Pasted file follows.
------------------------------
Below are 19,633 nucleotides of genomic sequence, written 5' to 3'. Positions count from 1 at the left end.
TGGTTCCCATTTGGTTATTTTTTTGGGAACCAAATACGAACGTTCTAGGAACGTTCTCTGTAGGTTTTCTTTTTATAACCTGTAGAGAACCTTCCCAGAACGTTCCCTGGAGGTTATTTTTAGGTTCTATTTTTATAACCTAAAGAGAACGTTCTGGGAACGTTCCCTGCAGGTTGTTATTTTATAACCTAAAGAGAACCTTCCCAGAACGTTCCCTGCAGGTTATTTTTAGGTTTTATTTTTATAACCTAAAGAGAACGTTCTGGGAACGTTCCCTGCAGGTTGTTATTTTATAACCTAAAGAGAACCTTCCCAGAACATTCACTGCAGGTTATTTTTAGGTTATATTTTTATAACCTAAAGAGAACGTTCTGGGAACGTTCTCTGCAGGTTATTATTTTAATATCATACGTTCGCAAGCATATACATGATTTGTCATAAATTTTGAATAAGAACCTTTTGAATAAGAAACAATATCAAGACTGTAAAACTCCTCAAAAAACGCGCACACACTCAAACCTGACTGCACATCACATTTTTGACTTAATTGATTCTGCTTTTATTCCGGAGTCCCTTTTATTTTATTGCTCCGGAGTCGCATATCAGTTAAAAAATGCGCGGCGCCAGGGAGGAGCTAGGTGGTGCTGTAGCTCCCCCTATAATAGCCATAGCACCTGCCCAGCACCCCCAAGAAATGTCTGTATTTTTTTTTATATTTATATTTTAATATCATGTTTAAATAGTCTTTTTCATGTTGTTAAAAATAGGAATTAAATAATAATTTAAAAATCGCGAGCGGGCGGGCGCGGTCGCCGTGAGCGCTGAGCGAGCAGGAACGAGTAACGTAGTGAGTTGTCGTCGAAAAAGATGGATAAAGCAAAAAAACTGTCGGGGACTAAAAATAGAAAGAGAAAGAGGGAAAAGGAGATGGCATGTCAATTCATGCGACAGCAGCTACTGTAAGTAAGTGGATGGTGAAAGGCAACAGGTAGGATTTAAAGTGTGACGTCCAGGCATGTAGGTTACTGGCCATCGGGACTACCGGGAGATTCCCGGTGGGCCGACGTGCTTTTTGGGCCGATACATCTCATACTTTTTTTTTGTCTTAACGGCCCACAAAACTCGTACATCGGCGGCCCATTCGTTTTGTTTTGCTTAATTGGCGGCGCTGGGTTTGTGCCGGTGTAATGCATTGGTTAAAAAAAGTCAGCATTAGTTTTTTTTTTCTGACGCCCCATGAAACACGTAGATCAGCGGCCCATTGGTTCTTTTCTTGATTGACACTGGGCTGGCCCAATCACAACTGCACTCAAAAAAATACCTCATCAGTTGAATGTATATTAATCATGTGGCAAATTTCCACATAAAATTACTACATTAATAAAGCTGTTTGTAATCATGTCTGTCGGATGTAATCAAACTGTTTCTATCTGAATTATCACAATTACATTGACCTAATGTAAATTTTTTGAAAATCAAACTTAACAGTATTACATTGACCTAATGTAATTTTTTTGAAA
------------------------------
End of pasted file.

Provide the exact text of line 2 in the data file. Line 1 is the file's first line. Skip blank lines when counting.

TGGTTCCCATTTGGTTATTTTTTTGGGAACCAAATACGAACGTTCTAGGAACGTTCTCTGTAGGTTTTCTTTTTATAACCTGTAGAGAACCTTCCCAGAACGTTCCCTGGAGGTTATTTTTAGGTTCTATTTTTATAACCTAAAGAGAACGTTCTGGGAACGTTCCCTGCAGGTTGTTATTTTATAACCTAAAGAGAACCTTCCCAGAACGTTCCCTGCAGGTTATTTTTAGGTTTTATTTTTATAACCTAAAGAGAACGTTCTGGGAACGTTCCCTGCAGGTTGTTATTTTATAACCTAAAGAGAACCTTCCCAGAACATTCACTGCAGGTTATTTTTAGGTTATATTTTTATAACCTAAAGAGAACGTTCTGGGAACGTTCTCTGCAGGTTATTATTTTAATATCATACGTTCGCAAGCATATACATGATTTGTCATAAATTTTGAATAAGAACCTTTTGAATAAGAAACAATATCAAGACTGTAAAACTCCTCAAAAAACGCGCACACACTCAAACCTGACTGCACATCACATTTTTGACTTAATTGATTCTGCTTTTATTCCGGAGTCCCTTTTATTTTATTGCTCCGGAGTCGCATATCAGTTAAAAAATGCGCGGCGCCAGGGAGGAGCTAGGTGGTGCTGTAGCTCCCCCTATAATAGCCATAGCACCTGCCCAGCACCCCCAAGAAATGTCTGTATTTTTTTTTATATTTATATTTTAATATCATGTTTAAATAGTCTTTTTCATGTTGTTAAAAATAGGAATTAAATAATAATTTAAAAATCGCGAGCGGGCGGGCGCGGTCGCCGTGAGCGCTGAGCGAGCAGGAACGAGTAACGTAGTGAGTTGTCGTCGAAAAAGATGGATAAAGCAAAAAAACTGTCGGGGACTAAAAATAGAAAGAGAAAGAGGGAAAAGGAGATGGCATGTCAATTCATGCGACAGCAGCTACTGTAAGTAAGTGGATGGTGAAAGGCAACAGGTAGGATTTAAAGTGTGACGTCCAGGCATGTAGGTTACTGGCCATCGGGACTACCGGGAGATTCCCGGTGGGCCGACGTGCTTTTTGGGCCGATACATCTCATACTTTTTTTTTGTCTTAACGGCCCACAAAACTCGTACATCGGCGGCCCATTCGTTTTGTTTTGCTTAATTGGCGGCGCTGGGTTTGTGCCGGTGTAATGCATTGGTTAAAAAAAGTCAGCATTAGTTTTTTTTTTCTGACGCCCCATGAAACACGTAGATCAGCGGCCCATTGGTTCTTTTCTTGATTGACACTGGGCTGGCCCAATCACAACTGCACTCAAAAAAATACCTCATCAGTTGAATGTATATTAATCATGTGGCAAATTTCCACATAAAATTACTACATTAATAAAGCTGTTTGTAATCATGTCTGTCGGATGTAATCAAACTGTTTCTATCTGAATTATCACAATTACATTGACCTAATGTAAATTTTTTGAAAATCAAACTTAACAGTATTACATTGACCTAATGTAATTTTTTTGAAA